In-Depth: Sponsoring Rep. Tulsi Gabbard (D-HI) introduced this bill to strengthen civil defense preparedness across the country by expanding existing DHS terrorism and catastrophic event grant programs to include improving nuclear, biological, and chemical attack preparedness:
“The false ballistic missile alert sent out in Hawai‘i earlier this year, and the threat of nuclear attack from North Korea, reveal major gaps in preparedness measures and alert plans across all levels of our government. Addressing this must be taken seriously and made a priority in Hawai‘i and across the country. My bipartisan legislation provides the means to support state and local governments to make these critical investments for our communities.”
Original cosponsor Rep. Colleen Hanabusa (D-HI) added:
“This bipartisan bill will help prioritize Department of Homeland Security grant funding for communities that need to improve training, fortify or create shelter space, and purchase new equipment. Hawaii and many other municipalities around the country will benefit from increased access to federal funding to support community preparedness and response.”
In testimony to Congress on March 22, 2018, Kenneth Rapuano, Assistant Secretary of Defense for Homeland Defense and Global Security, stated that the Department of Defense is already prepared with “unique and flexible capabilities to manage and resolve WMD crises rapidly and decisively” both at home and abroad:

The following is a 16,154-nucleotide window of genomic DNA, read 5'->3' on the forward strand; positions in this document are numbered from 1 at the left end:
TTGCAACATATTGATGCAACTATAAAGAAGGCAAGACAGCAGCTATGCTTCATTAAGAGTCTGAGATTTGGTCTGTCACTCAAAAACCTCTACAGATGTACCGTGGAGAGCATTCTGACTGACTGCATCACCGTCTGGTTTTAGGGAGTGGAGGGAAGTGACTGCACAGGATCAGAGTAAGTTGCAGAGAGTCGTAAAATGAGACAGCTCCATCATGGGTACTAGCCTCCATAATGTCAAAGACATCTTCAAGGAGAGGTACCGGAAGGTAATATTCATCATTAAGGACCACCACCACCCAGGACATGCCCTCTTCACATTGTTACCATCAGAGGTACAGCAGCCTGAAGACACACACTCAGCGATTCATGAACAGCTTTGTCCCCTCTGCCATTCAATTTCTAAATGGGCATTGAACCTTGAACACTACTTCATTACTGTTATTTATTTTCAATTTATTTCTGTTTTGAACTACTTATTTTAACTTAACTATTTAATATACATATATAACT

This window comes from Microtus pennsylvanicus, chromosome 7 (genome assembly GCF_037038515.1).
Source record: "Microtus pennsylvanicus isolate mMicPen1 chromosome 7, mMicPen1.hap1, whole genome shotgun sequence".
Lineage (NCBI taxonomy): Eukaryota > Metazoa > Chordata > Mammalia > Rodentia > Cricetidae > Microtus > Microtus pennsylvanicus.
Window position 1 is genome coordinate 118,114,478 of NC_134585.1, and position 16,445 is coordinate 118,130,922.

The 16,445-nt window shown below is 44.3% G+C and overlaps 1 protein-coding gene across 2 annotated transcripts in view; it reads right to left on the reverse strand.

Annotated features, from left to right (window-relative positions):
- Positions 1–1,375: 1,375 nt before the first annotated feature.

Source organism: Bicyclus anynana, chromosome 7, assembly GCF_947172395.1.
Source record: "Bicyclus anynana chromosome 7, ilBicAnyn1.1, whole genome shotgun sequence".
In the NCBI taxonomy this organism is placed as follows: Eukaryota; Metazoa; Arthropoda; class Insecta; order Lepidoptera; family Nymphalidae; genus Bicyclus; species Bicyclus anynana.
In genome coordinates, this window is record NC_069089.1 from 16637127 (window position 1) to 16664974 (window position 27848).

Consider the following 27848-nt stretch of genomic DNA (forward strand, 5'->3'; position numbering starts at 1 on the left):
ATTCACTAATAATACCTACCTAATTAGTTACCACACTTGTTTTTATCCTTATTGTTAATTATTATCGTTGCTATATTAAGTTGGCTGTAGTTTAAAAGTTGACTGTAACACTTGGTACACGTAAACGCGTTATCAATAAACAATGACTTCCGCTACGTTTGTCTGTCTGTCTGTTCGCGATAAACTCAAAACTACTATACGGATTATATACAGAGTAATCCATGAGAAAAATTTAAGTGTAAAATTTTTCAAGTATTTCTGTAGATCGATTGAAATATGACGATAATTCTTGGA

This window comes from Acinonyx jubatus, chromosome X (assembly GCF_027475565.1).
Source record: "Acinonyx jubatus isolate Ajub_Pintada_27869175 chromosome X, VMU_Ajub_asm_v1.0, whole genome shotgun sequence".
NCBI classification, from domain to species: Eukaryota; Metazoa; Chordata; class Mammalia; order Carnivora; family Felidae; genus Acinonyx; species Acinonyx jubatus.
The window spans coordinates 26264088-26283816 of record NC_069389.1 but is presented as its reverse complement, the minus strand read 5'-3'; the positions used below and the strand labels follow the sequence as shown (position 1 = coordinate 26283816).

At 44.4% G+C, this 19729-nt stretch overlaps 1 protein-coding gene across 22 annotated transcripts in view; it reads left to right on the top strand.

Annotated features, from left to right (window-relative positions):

“DoD is postured to assist civil authority efforts to detect, identify, neutralize, dismantle, and dispose of CBRN (chemical, biological, radiological, and nuclear) threats before they can reach our nation’s borders and, if they succeed in penetrating our borders, before they can be employed against our nation. DoD has developed a wide range of CBRN-response capabilities and continuously plans, trains and exercises so that DoD is prepared to employ these capabilities rapidly in support to civil authorities to help save and sustain lives in the aftermath of a CBRN incident. The DoD CBRN Response Enterprise – approximately 18,735 Active, Guard, and Reserve military personnel – is postured to respond within hours of a CBRN incident with critical capabilities such as detection and assessment of CBRN hazards; casualty search and extraction; casualty decontamination; emergency medical, patient triage, trauma care, and surgical and intensive medical care; fatality recovery; ground and rotary-wing air patient movement; security; command and control; engineering; logistics; transportation; and aviation lift.”
There are five cosponsors of this bill, including three Republicans and two Democrats.
Of Note: The 2018 Intelligence Community Worldwide Threat Assessment notes that “[Other nations’] efforts to modernize, develop, or acquire weapons of mass destruction (WMD), their delivery systems, or their underlying technologies constitute a major threat to the security of the United States, its deployed troops, and its allies.”
The Federal Bureau of Investigation (FBI) created a Weapons of Mass Destruction (WMD) Directorate since July 2006. The Directorate’s purpose is to build a cohesive and coordinated approach to incidents involving chemical, biological, radiological, or nuclear material — with a focus on prevention of these attacks. It has full oversight over initiatives and program activities — such as prevention, preparedness, countermeasures, investigations, and operational response — as well as the ability to lead field personnel.
Summary by Lorelei Yang(Photo Credit: U.S. Marine Corps - Lance Cpl. Devan Gowans / Public Domain)